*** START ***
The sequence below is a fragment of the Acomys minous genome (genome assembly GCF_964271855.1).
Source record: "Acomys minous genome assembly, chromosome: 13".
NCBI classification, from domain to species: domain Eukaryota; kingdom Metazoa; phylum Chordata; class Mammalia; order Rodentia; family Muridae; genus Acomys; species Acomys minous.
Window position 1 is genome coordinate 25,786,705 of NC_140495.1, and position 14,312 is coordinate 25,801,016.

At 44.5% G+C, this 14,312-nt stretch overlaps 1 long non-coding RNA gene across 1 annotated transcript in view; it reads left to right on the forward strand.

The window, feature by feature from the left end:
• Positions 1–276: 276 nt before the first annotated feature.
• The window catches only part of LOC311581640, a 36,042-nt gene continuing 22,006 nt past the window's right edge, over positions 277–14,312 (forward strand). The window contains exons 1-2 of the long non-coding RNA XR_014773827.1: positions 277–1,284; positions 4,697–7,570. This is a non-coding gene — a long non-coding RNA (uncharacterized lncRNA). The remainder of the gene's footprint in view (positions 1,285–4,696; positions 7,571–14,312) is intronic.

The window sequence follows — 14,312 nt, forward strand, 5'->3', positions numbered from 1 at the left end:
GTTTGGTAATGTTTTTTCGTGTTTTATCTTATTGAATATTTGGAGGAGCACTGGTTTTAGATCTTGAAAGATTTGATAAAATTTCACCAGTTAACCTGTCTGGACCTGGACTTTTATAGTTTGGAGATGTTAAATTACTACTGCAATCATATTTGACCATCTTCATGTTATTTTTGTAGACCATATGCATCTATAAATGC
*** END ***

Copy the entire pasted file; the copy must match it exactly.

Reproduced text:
The sequence below is a fragment of the Acomys minous genome (genome assembly GCF_964271855.1).
Source record: "Acomys minous genome assembly, chromosome: 13".
NCBI classification, from domain to species: domain Eukaryota; kingdom Metazoa; phylum Chordata; class Mammalia; order Rodentia; family Muridae; genus Acomys; species Acomys minous.
Window position 1 is genome coordinate 25,786,705 of NC_140495.1, and position 14,312 is coordinate 25,801,016.

At 44.5% G+C, this 14,312-nt stretch overlaps 1 long non-coding RNA gene across 1 annotated transcript in view; it reads left to right on the forward strand.

The window, feature by feature from the left end:
• Positions 1–276: 276 nt before the first annotated feature.
• The window catches only part of LOC311581640, a 36,042-nt gene continuing 22,006 nt past the window's right edge, over positions 277–14,312 (forward strand). The window contains exons 1-2 of the long non-coding RNA XR_014773827.1: positions 277–1,284; positions 4,697–7,570. This is a non-coding gene — a long non-coding RNA (uncharacterized lncRNA). The remainder of the gene's footprint in view (positions 1,285–4,696; positions 7,571–14,312) is intronic.

The window sequence follows — 14,312 nt, forward strand, 5'->3', positions numbered from 1 at the left end:
GTTTGGTAATGTTTTTTCGTGTTTTATCTTATTGAATATTTGGAGGAGCACTGGTTTTAGATCTTGAAAGATTTGATAAAATTTCACCAGTTAACCTGTCTGGACCTGGACTTTTATAGTTTGGAGATGTTAAATTACTACTGCAATCATATTTGACCATCTTCATGTTATTTTTGTAGACCATATGCATCTATAAATGC